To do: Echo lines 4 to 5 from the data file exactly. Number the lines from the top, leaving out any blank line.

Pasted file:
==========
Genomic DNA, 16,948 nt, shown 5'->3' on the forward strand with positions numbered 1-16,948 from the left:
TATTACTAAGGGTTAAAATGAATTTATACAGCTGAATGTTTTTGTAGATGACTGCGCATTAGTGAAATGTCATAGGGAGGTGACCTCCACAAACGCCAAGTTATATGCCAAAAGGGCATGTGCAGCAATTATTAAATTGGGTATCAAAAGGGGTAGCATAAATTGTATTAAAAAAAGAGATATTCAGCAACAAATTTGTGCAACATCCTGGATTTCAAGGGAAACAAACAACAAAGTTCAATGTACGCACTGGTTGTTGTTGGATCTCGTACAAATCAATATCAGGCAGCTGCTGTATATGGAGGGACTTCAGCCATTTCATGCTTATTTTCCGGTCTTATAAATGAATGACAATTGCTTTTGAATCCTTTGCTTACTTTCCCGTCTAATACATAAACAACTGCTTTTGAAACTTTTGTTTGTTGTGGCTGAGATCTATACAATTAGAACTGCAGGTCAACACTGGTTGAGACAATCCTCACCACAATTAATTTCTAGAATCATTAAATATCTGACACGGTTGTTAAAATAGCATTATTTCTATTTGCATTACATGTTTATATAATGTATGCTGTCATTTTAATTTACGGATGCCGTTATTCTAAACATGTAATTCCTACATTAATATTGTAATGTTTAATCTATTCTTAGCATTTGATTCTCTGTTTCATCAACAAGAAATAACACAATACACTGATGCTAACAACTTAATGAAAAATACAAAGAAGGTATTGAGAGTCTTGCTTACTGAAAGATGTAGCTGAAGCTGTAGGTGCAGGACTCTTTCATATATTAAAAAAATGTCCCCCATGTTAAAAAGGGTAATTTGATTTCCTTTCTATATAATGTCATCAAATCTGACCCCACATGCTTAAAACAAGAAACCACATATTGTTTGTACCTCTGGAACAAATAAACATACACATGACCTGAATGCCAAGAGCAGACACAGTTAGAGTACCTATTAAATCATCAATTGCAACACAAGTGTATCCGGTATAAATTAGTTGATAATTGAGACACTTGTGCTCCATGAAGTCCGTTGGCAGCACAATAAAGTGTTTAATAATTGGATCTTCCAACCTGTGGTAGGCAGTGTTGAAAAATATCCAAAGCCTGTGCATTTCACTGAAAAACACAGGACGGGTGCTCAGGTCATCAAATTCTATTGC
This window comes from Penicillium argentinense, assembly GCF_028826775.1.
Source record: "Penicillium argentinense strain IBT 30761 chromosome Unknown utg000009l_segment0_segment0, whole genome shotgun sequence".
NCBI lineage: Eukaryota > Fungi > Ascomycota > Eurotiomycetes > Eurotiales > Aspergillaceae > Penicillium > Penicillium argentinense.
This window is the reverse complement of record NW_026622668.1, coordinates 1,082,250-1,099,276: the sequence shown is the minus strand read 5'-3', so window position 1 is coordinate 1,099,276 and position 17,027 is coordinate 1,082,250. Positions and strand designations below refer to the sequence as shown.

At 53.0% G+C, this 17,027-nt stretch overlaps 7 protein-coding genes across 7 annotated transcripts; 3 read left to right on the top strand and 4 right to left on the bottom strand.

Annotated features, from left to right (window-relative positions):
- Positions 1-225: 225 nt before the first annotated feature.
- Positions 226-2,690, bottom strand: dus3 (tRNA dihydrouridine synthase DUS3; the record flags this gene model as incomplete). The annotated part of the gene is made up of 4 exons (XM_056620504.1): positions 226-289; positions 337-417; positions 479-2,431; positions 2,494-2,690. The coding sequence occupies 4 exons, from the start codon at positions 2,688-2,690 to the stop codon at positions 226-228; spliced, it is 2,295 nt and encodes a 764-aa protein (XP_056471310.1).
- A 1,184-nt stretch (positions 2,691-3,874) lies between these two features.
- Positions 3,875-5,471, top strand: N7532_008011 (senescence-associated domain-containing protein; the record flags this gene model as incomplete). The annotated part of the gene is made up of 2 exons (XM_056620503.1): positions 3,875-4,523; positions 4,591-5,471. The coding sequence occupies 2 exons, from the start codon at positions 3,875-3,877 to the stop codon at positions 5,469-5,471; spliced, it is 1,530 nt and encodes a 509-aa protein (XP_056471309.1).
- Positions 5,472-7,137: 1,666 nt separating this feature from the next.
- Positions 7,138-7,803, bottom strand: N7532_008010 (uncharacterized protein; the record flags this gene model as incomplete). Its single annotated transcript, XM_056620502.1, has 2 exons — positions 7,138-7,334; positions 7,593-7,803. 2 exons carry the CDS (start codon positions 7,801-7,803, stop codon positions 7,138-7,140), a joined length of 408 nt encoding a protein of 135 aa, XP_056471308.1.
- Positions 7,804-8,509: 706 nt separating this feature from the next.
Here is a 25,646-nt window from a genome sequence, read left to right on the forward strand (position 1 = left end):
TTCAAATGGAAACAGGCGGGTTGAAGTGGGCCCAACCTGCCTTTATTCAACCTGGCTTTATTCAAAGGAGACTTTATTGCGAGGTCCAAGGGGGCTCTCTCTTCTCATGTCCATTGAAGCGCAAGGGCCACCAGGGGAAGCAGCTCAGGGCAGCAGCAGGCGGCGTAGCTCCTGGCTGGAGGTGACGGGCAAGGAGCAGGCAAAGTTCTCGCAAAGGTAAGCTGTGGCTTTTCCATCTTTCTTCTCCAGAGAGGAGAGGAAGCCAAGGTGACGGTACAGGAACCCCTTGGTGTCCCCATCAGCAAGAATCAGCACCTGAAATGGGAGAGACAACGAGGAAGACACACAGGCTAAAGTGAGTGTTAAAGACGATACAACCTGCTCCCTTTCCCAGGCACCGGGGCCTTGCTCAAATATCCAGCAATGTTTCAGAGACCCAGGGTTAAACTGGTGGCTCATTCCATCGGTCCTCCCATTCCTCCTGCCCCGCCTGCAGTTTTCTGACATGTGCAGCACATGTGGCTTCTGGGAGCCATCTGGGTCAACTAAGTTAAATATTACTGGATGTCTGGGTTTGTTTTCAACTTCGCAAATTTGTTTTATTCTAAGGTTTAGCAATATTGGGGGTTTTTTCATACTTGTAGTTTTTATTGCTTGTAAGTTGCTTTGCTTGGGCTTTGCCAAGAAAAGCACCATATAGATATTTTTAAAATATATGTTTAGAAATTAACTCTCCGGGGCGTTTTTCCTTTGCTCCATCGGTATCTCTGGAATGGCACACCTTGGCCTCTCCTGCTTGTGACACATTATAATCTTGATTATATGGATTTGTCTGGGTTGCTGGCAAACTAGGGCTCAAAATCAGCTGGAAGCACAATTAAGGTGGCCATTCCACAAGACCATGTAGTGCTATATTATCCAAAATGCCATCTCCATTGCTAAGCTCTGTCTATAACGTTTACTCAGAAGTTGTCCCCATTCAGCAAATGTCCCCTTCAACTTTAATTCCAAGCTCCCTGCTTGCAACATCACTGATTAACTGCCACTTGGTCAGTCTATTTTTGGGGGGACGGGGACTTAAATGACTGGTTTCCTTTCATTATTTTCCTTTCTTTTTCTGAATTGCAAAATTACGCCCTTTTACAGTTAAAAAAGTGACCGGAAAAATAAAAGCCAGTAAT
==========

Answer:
Source record: "Penicillium argentinense strain IBT 30761 chromosome Unknown utg000009l_segment0_segment0, whole genome shotgun sequence".
NCBI lineage: Eukaryota > Fungi > Ascomycota > Eurotiomycetes > Eurotiales > Aspergillaceae > Penicillium > Penicillium argentinense.